Flexible service delivery – issues highlighted

Friday saw the first meeting of the strategic partners in the JISC’s Flexible Service Delivery programme. The meeting heard presentations from members of the group on what they are doing and what they are looking to achieve from their projects. This in itself should spawn greater collaboration between members and spawn new ideas (and is an approach that the HEFCE Shared Services agenda could have benefited from). As is often the case in such forums, there were a number or recurring themes:

  • The need to baseline costs. This is essential in any programme that is looking to demonstrate and deliver benefits. There is recognition that the true costs of providing services needs to be established before the potential benefits can be assessed.
  • Lack of understanding by vendors of what the programme is looking to achieve. Although there were a number of positive views expressed by vendors at the suppliers’ event held at the end of July, the feedback from the strategic partners was very much that vendors don’t understand. Whilst sales staff will want to protect their income streams (‘why would you want to buy modules from elsewhere when you can have all of it from us’) any potential loss could be balanced by a strong product in another area and this is perhaps what is not understood.
  • Data quality. A number of the presentations echoed the message from the Data Efficiency review meeting held on Thursday last week, A recurring theme was that data in institutions remains in silos and the drivers for maintaining and managing the quality of data usually remains in those silos. There is no understanding that the data is institutional nor that changes in one aspect of that data may have impact on another.
  • Governance. There were areas under this heading – the governance of shared services and institutional IT governance and engagement of senior management. Various governance models have been explored for shared services and there is no single solution. One project highlighted that, whilst a loose governance structure may allow greater flexibility it can be offset by the lack of institutional accountability and the budget that comes with it. There was recognition that there still remains something of a disconnection between business and IT when it comes to determining the services that IT departments should provide. Enterprise architecture (EA) is seen as a potential solution to this and although some institutions have demonstrated improvements as a result of adopting EA, not all have managed to engage senior management. Perhaps a case study directed at Finance Directors and demonstrating that EA has delivered effective use of resources may improve engagement.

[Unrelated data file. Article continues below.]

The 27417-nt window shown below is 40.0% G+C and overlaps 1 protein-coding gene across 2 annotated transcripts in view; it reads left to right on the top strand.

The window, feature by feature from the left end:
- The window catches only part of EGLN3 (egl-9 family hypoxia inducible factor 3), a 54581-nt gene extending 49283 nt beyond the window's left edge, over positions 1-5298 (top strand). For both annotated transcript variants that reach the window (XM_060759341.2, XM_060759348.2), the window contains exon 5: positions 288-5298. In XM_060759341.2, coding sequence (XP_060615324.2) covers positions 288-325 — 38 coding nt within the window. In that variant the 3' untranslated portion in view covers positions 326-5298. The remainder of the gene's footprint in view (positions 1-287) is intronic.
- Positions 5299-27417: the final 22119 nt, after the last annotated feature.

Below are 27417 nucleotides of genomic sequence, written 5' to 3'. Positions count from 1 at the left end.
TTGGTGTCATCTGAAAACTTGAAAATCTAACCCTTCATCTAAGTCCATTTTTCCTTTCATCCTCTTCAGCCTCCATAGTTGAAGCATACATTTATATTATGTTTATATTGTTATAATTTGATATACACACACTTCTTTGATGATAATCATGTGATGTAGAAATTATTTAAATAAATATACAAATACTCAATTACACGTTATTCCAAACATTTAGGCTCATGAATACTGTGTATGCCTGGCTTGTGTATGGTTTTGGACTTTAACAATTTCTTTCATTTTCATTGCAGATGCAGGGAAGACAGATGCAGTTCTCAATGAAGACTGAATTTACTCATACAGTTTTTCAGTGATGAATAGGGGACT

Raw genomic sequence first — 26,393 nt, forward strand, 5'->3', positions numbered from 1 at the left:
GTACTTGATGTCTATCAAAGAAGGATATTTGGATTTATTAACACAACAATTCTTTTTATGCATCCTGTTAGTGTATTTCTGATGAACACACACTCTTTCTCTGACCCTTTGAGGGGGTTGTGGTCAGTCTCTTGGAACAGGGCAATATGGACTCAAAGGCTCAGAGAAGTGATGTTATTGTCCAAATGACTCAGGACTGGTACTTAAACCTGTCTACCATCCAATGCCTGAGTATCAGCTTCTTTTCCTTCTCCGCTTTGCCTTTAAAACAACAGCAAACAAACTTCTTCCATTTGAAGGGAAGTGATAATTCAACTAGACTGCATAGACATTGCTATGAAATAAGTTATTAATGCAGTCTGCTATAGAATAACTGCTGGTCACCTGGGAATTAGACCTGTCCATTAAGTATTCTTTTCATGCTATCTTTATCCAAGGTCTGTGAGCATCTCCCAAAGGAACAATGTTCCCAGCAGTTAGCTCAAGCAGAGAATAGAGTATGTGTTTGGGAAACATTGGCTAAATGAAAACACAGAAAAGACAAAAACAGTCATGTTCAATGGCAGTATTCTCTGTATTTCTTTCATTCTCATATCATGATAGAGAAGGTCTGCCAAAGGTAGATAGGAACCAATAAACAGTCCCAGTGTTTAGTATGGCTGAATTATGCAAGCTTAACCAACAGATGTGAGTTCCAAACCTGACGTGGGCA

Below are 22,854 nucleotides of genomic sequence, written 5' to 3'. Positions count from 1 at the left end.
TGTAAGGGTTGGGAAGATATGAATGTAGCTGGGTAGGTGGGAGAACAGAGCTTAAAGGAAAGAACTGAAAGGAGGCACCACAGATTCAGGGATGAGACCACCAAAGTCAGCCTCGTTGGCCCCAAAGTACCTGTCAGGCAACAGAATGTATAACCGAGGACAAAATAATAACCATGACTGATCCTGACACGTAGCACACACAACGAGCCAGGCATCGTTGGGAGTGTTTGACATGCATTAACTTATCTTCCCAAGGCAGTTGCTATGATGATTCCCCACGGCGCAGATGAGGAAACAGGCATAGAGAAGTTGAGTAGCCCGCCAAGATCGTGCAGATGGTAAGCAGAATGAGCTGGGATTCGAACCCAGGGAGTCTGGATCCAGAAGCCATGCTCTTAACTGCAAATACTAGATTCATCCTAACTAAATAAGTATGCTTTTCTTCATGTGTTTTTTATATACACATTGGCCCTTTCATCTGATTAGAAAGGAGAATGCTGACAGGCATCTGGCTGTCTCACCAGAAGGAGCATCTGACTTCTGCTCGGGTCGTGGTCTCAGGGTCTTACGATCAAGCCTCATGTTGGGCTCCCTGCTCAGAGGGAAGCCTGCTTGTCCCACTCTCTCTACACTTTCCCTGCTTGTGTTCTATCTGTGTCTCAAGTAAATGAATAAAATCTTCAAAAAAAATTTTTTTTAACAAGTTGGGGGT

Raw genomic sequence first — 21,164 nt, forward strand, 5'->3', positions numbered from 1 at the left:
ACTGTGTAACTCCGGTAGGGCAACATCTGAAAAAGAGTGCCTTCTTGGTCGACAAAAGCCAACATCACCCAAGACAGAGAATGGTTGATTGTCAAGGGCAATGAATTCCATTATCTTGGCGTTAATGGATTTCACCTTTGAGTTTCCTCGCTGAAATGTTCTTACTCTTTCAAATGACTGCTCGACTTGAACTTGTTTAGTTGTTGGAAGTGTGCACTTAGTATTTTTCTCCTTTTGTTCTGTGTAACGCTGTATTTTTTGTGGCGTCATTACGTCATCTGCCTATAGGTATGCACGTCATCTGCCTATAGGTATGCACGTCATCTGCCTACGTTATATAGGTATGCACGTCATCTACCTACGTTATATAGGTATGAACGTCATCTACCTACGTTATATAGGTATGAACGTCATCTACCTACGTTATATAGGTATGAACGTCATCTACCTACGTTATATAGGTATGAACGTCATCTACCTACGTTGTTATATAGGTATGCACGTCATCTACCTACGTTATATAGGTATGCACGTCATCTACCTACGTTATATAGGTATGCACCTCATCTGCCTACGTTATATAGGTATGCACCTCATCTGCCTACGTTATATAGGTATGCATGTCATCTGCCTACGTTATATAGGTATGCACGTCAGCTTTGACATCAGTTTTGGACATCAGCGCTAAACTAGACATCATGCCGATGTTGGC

There is perhaps a risk that programme is too broad and as a result may not maintain the momentum it has achieved thus far. A quick win would help as it would prove the concept and because it will highlight to suppliers that their customers are not wedded to monolithic solutions. In addition, there are still challenges within institutions to moving to a more flexible model.

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